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					                                                                   Laboratory 1: Prokaryotes and Eukaryotes
                                                                                        BE 209 Spring 2007


                                                                      Laboratory 1
                                                        Prokaryotes and Eukaryotes
Purpose
In this lab you will study the major structural similarities and differences between prokaryotes and
eukaryotes, the two primary categories of living organisms. This examination will introduce you to the
microscope and visualization procedures of cells.

Introduction
Scientists currently agree that there are three major groupings of organisms on Earth called domains: the
Bacteria, the Archaea and the Eukarya. Bacteria are believed to be direct descendents of the most
ancient organisms on Earth, later giving rise to Archaea and Eukarya (Fig. 1). Bacteria and Archaea are
called prokaryotes because they lack a true nucleus (pro=before, karyon=nucleus) and do not have
organelles, highly ordered structures found in eukaryotic cells that are dedicated to functions like
respiration, photosynthesis or protein packaging.

                     Figure 1 Three domains of life: Bacteria, Archaea and Eukarya




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                                                                    Laboratory 1: Prokaryotes and Eukaryotes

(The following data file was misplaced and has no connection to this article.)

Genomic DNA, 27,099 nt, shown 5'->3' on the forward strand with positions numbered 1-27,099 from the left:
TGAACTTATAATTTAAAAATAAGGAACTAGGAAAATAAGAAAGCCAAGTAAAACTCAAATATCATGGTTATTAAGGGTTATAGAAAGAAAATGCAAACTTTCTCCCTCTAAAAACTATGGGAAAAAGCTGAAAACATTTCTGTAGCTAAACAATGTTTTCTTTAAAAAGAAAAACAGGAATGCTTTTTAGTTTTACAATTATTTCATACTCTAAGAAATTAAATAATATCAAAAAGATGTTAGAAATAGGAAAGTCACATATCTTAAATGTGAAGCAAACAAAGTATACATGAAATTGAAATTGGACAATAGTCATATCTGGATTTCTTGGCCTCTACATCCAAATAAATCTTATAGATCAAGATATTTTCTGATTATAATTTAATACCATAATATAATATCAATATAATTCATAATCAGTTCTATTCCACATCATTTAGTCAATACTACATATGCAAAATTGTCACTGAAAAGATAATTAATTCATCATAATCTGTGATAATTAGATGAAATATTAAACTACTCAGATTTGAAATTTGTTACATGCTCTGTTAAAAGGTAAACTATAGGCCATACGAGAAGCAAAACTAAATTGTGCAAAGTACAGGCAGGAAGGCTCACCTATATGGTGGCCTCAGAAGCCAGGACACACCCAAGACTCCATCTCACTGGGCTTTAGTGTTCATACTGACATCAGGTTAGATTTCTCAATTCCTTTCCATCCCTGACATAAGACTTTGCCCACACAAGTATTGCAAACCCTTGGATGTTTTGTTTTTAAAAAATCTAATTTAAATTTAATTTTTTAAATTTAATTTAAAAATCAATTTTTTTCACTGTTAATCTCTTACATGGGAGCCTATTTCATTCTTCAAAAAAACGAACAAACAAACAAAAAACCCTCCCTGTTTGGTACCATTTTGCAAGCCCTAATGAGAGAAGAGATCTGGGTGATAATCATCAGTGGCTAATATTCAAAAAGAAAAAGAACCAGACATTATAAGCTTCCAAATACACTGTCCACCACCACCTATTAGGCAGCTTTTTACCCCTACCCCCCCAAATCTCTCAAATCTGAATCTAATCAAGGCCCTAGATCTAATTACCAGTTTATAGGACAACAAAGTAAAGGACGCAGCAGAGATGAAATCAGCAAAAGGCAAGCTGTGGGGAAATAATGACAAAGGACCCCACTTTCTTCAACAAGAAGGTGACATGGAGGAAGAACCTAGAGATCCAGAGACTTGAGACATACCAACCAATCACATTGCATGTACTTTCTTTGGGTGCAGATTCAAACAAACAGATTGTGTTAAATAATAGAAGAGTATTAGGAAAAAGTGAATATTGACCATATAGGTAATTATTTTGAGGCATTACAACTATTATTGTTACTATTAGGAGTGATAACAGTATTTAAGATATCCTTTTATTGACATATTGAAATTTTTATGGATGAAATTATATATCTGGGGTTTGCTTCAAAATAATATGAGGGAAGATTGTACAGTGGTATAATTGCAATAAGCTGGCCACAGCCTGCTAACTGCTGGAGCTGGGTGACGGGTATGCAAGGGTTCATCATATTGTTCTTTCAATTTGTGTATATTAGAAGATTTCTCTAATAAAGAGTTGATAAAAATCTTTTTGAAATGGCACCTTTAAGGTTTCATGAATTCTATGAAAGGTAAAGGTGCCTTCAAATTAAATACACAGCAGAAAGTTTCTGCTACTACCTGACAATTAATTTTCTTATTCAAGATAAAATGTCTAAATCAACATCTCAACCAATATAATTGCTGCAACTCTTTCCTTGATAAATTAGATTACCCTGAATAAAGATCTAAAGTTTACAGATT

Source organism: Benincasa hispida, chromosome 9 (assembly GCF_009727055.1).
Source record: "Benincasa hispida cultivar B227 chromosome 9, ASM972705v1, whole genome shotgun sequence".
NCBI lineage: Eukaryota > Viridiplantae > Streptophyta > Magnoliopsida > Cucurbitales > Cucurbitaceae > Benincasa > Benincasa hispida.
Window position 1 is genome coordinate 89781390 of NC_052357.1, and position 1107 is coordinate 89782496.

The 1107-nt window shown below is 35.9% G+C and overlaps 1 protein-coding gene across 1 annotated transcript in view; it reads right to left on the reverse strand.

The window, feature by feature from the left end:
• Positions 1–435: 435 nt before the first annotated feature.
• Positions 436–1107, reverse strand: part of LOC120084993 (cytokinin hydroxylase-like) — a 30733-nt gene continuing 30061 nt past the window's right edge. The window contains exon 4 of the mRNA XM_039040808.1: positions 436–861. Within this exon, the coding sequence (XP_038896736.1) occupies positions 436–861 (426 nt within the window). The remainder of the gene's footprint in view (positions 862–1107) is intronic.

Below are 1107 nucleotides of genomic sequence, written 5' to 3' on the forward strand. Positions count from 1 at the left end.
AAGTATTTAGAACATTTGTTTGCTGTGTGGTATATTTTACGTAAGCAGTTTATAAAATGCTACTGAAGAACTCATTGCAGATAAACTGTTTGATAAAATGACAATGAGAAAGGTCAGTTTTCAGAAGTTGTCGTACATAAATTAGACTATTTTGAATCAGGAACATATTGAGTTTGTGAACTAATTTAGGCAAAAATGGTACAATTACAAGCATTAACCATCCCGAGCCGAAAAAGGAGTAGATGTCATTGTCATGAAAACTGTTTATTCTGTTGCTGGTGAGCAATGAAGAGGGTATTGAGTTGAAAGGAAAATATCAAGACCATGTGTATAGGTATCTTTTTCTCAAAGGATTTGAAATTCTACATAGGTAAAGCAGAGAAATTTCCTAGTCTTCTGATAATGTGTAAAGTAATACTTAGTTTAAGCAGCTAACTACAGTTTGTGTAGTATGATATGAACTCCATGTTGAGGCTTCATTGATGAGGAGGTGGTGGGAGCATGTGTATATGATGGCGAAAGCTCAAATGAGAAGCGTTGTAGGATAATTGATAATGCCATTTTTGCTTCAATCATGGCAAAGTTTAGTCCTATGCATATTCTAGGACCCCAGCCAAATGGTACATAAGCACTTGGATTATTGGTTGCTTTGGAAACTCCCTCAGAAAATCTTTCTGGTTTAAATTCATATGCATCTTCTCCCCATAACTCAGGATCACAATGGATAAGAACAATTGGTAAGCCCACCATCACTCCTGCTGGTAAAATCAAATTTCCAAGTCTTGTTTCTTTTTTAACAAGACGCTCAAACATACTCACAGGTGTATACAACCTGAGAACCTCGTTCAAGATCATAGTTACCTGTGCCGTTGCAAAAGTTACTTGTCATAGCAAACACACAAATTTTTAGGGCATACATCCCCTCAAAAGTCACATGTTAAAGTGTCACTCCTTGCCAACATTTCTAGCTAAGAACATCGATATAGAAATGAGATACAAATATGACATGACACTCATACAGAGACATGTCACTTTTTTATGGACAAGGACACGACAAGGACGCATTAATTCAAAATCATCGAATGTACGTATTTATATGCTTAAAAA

BE 209 Spring 2007

It is easy to believe that prokaryotes are the most simple of the existing organisms. They are essentially
invisible to the naked eye, they are capable of functioning as solitary cells and they lack organelles.
However, prokaryotes are the most widely distributed organisms, inhabiting the most benign and the most
extreme environments, from hot sulfur vents in the sea floor that reach over 100 °C to arid deserts, frigid
Arctic icebergs and highly acidic human stomachs. All modes of metabolism are represented by the
prokaryotes: respiration, fermentation, photosynthesis and anaerobic respiration. This wide range of
metabolic ability has allowed for bioremediation of radiation and toxic chemical spills.

Eukarya are the eukaryotes, organisms whose cells have a nucleus and organelles. Plants, animals,
fungi and protists are all eukaryotes. While many prokaryotes and eukaryotes can exist in a multi-cellular
state, only the eukaryotes have demonstrated a division of labor among the cells, the development of
tissues. In tissues, an aggregation of cells performs very specific functions, leaving other functions to
other tissues.

Today, you will compare the cell structures of Bacteria and Eukarya.

Technique
Proper use of the compound microscope
Microscopes use visible light and lenses to magnify an object. There are two lenses on a microscope, the
ocular lens, which magnifies things by 10 times (10X), and the objective lens (Figure 1). There are
usually four types of objective lenses to choose from on a typical microscope: 4X, 10X, 40X, and 100X.
The combination of these two lenses allows for a magnification between 40 (10 X 4) and 1000 (10 X 100)
times. Familiarize yourself with the parts of a microscope using Figure 1.

                                   Figure 1 A compound microscope




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                                                                     Laboratory 1: Prokaryotes and Eukaryotes
                                                                                          BE 209 Spring 2007

Preparing the microscope

   1. Carry the microscope to your bench top with two hands, one under the microscope and one
      holding the microscope arm.
   2. Set the objective magnification to the lowest power, usually 4X.
   3. Slowly crank the stage down using the course adjustment knob.
   4. Place your slide of interest on the stage.
   5. Turn on the light source with the on/off switch and set the brightness using the rheostat. Mid-level